Going on holiday at this time of year is always a risk when you’re a gardener. Being away during what turned out to be the two hottest weeks for years is even riskier but that’s what we did. I tried not to worry about the garden while we were away!
I had deliberately planted fewer annuals (a scattering of marigolds, cornflowers and sweetpeas) and just six tomato plants outdoors (not in the greenhouse) because I knew we’d be away for just over two weeks and the garden needed to be as low-maintenance as possible this summer. My dad very kindly came every few days to water plants in pots, tomatoes and the new rose and perennials we’d planted this year, so I knew they’d survive, but everything else had to take its chances. If it hadn’t been for the fierce storm a few days before our return, I think the garden would be looking better than it does but there’s been a fair bit of collapse. Not surprising, really. No rain for weeks and weeks, so the plants were already parched and then they were thoroughly roughed up by the wind and heavy rain. Poor things. The grasses, especially the Stipa tenuissima, are looking particularly bedraggled, and the monster tomatoes, giant fennel and some of the larger Verbena bonariensis are listing drunkenly. Nothing that several hours with a pair of secateurs, a ball of twine and some stakes can’t sort out, though 🙂 And although it wasn’t enough to help the poor lawns, the rain we did have was incredibly welcome. It’s back to watering this week, though, as the temperatures have soared again and there is no rain forecast for the foreseeable.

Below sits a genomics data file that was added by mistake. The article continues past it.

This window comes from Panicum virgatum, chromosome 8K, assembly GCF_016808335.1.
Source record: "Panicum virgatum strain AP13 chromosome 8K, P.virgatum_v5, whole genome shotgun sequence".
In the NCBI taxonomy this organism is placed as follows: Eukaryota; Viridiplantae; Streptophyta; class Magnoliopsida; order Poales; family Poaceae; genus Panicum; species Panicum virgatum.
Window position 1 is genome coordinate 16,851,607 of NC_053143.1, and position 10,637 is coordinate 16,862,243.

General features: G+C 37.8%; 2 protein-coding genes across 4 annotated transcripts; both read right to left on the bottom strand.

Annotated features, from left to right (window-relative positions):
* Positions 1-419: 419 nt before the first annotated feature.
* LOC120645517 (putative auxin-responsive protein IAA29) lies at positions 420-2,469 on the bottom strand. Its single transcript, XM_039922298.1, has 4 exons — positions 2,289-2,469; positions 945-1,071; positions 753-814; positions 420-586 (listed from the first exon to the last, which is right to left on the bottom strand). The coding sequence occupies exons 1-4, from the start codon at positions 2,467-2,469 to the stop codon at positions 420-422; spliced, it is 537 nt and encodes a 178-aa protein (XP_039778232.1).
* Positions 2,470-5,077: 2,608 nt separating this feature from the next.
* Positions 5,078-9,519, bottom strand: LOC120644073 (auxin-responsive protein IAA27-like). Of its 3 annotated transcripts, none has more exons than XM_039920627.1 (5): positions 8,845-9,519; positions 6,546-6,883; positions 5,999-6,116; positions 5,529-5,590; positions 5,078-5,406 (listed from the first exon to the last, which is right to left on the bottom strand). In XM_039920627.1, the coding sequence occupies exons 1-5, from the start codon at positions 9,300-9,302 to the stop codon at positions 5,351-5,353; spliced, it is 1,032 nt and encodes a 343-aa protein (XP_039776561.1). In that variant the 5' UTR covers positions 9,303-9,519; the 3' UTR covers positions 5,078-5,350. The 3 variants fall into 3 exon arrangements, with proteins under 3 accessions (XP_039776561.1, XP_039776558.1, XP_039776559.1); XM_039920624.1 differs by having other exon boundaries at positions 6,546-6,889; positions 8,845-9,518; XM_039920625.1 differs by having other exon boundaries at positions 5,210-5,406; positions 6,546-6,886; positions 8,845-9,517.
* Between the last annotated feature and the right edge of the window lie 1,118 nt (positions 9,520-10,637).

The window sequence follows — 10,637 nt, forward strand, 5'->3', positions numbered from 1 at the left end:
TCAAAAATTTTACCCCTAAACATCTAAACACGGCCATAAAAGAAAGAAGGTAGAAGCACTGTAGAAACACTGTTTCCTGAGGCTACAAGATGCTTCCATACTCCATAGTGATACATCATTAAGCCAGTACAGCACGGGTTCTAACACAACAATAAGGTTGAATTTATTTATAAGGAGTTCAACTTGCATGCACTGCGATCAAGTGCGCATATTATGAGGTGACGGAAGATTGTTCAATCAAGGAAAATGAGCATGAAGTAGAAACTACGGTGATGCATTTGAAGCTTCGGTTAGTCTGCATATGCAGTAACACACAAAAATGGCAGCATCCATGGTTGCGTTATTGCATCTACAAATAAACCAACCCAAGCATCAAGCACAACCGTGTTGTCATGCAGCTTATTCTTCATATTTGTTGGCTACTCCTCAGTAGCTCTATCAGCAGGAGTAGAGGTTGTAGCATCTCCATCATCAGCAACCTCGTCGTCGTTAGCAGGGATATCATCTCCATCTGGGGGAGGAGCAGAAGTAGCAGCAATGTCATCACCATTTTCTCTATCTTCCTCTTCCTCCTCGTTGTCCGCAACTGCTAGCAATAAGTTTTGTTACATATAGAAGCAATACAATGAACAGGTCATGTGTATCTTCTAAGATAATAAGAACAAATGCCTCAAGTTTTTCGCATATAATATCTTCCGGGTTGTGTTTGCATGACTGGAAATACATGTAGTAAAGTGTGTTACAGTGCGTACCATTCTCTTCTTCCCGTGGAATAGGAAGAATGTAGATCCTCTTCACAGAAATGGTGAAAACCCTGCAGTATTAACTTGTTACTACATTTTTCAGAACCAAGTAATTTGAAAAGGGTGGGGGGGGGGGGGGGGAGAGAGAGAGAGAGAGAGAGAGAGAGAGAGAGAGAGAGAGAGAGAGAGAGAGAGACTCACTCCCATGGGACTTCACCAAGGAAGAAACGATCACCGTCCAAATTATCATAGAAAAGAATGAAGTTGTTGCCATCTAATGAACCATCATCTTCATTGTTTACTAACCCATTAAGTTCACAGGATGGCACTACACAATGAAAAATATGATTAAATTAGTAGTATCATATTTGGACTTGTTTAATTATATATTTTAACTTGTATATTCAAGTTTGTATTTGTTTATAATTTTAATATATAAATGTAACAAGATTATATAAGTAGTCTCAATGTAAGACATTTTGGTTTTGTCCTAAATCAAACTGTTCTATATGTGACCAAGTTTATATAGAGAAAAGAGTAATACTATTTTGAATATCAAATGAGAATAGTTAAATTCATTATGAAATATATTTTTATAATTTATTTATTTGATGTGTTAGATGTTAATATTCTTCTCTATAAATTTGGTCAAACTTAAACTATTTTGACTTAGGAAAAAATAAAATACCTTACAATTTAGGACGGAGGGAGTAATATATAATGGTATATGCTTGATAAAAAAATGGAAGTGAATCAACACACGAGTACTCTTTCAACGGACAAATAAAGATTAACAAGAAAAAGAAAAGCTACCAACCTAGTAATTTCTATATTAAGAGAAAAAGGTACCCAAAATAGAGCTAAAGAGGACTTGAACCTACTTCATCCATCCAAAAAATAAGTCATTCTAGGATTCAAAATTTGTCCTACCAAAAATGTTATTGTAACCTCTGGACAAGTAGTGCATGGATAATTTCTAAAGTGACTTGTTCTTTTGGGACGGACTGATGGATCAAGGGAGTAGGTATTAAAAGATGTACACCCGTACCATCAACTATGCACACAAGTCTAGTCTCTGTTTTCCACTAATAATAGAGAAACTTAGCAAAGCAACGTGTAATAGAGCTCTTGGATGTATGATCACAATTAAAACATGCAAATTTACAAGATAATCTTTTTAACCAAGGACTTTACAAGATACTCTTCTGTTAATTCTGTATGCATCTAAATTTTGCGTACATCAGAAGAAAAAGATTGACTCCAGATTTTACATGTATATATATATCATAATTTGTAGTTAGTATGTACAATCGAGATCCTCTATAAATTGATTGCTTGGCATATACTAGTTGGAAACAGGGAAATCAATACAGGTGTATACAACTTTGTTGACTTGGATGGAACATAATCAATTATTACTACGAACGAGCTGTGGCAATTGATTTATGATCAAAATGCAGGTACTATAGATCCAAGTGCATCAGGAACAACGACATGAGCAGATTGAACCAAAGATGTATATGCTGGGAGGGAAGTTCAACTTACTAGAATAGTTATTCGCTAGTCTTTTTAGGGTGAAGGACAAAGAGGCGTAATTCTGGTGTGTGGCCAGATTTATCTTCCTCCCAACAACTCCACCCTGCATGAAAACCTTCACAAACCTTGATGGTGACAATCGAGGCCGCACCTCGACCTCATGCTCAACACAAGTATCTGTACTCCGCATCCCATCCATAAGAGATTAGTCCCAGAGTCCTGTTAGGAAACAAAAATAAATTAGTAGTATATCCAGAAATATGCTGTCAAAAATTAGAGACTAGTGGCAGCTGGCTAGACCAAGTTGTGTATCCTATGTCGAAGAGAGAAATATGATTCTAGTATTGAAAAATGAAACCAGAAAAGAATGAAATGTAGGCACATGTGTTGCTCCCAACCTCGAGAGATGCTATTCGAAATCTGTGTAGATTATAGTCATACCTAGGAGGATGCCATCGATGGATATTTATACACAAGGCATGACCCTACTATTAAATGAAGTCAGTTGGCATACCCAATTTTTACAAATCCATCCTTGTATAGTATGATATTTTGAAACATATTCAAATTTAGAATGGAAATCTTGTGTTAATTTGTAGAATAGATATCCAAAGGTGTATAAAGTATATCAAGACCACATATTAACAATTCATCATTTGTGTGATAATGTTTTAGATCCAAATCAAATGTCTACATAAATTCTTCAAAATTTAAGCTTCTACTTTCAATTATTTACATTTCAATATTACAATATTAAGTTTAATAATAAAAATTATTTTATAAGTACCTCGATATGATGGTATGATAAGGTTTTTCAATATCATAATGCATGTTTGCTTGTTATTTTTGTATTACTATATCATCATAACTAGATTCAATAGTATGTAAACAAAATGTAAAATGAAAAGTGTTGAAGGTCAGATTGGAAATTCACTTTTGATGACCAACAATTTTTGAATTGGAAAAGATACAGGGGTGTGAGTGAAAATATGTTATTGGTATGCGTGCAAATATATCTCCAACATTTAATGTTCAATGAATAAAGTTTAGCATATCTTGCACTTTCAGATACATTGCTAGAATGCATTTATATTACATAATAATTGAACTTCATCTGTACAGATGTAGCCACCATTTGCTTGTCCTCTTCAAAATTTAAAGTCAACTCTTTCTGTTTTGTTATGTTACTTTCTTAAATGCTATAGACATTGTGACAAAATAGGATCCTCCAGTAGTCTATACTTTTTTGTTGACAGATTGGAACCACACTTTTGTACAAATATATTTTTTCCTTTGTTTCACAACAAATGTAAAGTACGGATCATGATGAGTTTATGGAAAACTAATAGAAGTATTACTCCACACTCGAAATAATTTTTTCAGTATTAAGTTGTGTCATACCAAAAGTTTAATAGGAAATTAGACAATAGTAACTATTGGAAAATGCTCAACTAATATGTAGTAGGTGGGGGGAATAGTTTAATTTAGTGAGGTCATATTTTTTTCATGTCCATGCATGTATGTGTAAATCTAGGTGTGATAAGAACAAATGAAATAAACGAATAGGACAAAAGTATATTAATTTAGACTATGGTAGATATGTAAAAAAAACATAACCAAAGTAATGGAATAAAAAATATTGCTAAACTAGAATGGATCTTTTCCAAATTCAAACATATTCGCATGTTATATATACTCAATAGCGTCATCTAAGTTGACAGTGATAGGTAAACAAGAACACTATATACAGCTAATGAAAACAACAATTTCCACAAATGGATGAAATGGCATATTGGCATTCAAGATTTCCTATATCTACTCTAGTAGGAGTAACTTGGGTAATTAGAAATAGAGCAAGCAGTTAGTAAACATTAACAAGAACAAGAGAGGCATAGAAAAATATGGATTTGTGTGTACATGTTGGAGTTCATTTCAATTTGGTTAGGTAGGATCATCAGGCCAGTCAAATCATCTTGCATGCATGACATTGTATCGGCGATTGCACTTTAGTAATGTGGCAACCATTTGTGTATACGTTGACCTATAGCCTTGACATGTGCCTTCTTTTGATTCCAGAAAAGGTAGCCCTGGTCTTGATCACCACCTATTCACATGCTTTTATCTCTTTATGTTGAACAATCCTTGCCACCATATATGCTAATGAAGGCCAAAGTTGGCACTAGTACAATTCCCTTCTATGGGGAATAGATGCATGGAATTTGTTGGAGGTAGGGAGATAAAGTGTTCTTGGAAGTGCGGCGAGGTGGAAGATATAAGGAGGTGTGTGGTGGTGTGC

So, that’s the garden at the end of July. I spent a couple of hours out there this evening dead-heading, staking and tying up, pulling out loads of Linaria purpurea to stop it seeding even further (there is TOO much) and generally saying hello to everything. Going on holiday is wonderful but it’s lovely to be back. Thank you to Helen, The Patient Gardener, who hosts the EOMVs.